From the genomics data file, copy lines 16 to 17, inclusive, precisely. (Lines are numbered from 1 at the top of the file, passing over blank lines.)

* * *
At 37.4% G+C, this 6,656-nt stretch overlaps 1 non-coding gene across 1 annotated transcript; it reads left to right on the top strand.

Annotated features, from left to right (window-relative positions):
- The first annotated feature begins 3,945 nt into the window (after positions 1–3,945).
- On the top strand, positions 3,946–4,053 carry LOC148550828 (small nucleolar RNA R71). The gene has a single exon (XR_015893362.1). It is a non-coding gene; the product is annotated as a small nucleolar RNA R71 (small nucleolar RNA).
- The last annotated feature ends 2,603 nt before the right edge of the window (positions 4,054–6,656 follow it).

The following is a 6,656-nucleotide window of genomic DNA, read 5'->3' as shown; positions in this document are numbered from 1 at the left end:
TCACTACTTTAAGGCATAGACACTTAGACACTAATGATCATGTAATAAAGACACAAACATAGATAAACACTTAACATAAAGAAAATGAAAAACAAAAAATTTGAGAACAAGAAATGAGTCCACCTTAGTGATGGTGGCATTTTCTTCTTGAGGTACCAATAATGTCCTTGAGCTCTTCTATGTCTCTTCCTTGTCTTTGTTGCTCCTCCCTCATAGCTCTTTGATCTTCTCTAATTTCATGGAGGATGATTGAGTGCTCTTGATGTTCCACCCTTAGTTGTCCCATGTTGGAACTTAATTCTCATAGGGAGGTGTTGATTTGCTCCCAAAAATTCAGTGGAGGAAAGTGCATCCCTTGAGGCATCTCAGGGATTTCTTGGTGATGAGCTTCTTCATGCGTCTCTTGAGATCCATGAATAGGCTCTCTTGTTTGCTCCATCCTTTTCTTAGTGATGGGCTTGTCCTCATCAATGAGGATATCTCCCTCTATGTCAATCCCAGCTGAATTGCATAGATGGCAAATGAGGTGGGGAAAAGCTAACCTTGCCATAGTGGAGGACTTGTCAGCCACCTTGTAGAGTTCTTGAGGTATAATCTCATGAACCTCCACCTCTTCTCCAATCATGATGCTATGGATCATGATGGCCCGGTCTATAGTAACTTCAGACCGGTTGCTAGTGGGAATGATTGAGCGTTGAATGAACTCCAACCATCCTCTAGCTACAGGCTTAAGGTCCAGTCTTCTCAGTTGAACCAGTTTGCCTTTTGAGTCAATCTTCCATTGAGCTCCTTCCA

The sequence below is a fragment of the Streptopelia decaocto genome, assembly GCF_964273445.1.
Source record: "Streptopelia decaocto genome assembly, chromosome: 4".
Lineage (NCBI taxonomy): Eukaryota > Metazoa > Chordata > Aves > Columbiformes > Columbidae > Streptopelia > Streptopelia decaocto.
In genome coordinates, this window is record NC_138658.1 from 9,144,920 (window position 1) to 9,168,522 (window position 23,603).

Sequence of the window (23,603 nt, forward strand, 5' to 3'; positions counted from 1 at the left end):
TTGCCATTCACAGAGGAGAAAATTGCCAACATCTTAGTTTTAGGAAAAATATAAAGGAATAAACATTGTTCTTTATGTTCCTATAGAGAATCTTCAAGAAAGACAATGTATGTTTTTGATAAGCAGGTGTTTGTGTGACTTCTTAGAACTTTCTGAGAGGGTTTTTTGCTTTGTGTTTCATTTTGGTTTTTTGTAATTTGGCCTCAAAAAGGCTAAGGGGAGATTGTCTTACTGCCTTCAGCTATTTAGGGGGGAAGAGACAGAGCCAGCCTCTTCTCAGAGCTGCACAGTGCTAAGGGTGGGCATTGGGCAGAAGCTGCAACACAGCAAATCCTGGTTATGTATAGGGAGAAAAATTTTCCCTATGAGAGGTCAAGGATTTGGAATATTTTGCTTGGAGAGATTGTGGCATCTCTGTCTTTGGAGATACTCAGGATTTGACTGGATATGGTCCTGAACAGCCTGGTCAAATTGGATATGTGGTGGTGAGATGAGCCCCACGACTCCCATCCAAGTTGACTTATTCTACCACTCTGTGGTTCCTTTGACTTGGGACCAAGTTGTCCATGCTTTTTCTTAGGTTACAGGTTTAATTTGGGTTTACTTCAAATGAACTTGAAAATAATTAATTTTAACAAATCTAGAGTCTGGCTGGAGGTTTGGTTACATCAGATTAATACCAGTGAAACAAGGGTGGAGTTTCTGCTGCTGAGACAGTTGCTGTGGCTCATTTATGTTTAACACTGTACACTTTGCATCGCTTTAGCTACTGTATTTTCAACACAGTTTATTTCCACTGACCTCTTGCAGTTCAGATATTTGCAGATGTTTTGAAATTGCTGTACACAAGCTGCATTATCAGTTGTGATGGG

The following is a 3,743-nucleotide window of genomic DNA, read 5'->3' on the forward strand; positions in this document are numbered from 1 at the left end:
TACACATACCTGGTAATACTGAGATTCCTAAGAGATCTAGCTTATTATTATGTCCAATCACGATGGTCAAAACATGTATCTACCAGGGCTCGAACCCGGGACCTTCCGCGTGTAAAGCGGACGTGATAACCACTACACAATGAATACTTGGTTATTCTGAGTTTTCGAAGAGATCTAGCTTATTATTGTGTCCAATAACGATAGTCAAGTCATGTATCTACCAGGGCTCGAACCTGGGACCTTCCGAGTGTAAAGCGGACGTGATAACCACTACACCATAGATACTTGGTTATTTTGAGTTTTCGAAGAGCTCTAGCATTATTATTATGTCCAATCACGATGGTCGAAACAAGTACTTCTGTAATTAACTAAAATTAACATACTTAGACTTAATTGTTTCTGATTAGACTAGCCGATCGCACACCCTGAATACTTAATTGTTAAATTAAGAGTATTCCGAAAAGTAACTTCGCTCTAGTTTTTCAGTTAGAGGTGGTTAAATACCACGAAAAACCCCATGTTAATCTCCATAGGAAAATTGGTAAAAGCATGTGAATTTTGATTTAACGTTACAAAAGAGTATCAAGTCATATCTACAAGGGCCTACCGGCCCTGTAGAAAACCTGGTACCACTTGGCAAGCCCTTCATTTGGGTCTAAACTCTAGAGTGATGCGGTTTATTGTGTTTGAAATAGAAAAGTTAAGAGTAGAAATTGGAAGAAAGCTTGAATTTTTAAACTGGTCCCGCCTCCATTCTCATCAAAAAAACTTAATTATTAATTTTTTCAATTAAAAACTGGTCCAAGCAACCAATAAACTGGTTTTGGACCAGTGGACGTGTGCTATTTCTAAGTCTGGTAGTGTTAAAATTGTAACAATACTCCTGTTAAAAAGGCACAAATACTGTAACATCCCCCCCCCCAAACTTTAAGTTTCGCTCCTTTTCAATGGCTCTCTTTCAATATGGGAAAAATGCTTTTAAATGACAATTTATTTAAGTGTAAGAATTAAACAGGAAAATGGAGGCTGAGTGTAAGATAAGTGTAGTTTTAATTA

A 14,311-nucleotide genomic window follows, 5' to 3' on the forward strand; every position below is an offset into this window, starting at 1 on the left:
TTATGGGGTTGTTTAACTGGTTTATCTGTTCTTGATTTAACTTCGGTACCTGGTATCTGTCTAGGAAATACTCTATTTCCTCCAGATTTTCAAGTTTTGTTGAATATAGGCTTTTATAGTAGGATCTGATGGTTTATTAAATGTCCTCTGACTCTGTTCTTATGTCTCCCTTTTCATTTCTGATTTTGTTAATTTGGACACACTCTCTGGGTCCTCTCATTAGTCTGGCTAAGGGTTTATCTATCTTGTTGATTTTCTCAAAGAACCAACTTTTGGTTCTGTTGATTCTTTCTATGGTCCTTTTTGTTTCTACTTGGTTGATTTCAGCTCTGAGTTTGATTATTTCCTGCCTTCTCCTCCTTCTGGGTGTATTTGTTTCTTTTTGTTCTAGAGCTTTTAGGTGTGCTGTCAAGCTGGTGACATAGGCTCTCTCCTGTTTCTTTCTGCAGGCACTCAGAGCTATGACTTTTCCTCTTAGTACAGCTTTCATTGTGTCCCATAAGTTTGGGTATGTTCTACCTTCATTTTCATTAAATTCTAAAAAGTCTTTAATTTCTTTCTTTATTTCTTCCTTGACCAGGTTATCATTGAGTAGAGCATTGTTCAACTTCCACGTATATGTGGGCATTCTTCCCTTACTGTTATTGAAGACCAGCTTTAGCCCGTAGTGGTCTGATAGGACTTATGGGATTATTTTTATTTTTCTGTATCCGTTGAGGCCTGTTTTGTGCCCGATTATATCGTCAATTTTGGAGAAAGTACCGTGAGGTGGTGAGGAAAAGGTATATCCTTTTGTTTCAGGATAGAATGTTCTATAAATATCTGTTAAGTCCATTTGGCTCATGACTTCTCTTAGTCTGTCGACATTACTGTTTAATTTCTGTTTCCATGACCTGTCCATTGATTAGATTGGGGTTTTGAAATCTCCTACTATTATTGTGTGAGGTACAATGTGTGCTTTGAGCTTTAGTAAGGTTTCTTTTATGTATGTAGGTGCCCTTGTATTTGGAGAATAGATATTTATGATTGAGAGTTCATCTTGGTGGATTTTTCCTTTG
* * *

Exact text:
A 14,311-nucleotide genomic window follows, 5' to 3' on the forward strand; every position below is an offset into this window, starting at 1 on the left:
TTATGGGGTTGTTTAACTGGTTTATCTGTTCTTGATTTAACTTCGGTACCTGGTATCTGTCTAGGAAATACTCTATTTCCTCCAGATTTTCAAGTTTTGTTGAATATAGGCTTTTATAGTAGGATCTGATGGTTTATTAAATGTCCTCTGACTCTGTTCTTATGTCTCCCTTTTCATTTCTGATTTTGTTAATTTGGACACACTCTCTGGGTCCTCTCATTAGTCTGGCTAAGGGTTTATCTATCTTGTTGATTTTCTCAAAGAACCAACTTTTGGTTCTGTTGATTCTTTCTATGGTCCTTTTTGTTTCTACTTGGTTGATTTCAGCTCTGAGTTTGATTATTTCCTGCCTTCTCCTCCTTCTGGGTGTATTTGTTTCTTTTTGTTCTAGAGCTTTTAGGTGTGCTGTCAAGCTGGTGACATAGGCTCTCTCCTGTTTCTTTCTGCAGGCACTCAGAGCTATGACTTTTCCTCTTAGTACAGCTTTCATTGTGTCCCATAAGTTTGGGTATGTTCTACCTTCATTTTCATTAAATTCTAAAAAGTCTTTAATTTCTTTCTTTATTTCTTCCTTGACCAGGTTATCATTGAGTAGAGCATTGTTCAACTTCCACGTATATGTGGGCATTCTTCCCTTACTGTTATTGAAGACCAGCTTTAGCCCGTAGTGGTCTGATAGGACTTATGGGATTATTTTTATTTTTCTGTATCCGTTGAGGCCTGTTTTGTGCCCGATTATATCGTCAATTTTGGAGAAAGTACCGTGAGGTGGTGAGGAAAAGGTATATCCTTTTGTTTCAGGATAGAATGTTCTATAAATATCTGTTAAGTCCATTTGGCTCATGACTTCTCTTAGTCTGTCGACATTACTGTTTAATTTCTGTTTCCATGACCTGTCCATTGATTAGATTGGGGTTTTGAAATCTCCTACTATTATTGTGTGAGGTACAATGTGTGCTTTGAGCTTTAGTAAGGTTTCTTTTATGTATGTAGGTGCCCTTGTATTTGGAGAATAGATATTTATGATTGAGAGTTCATCTTGGTGGATTTTTCCTTTG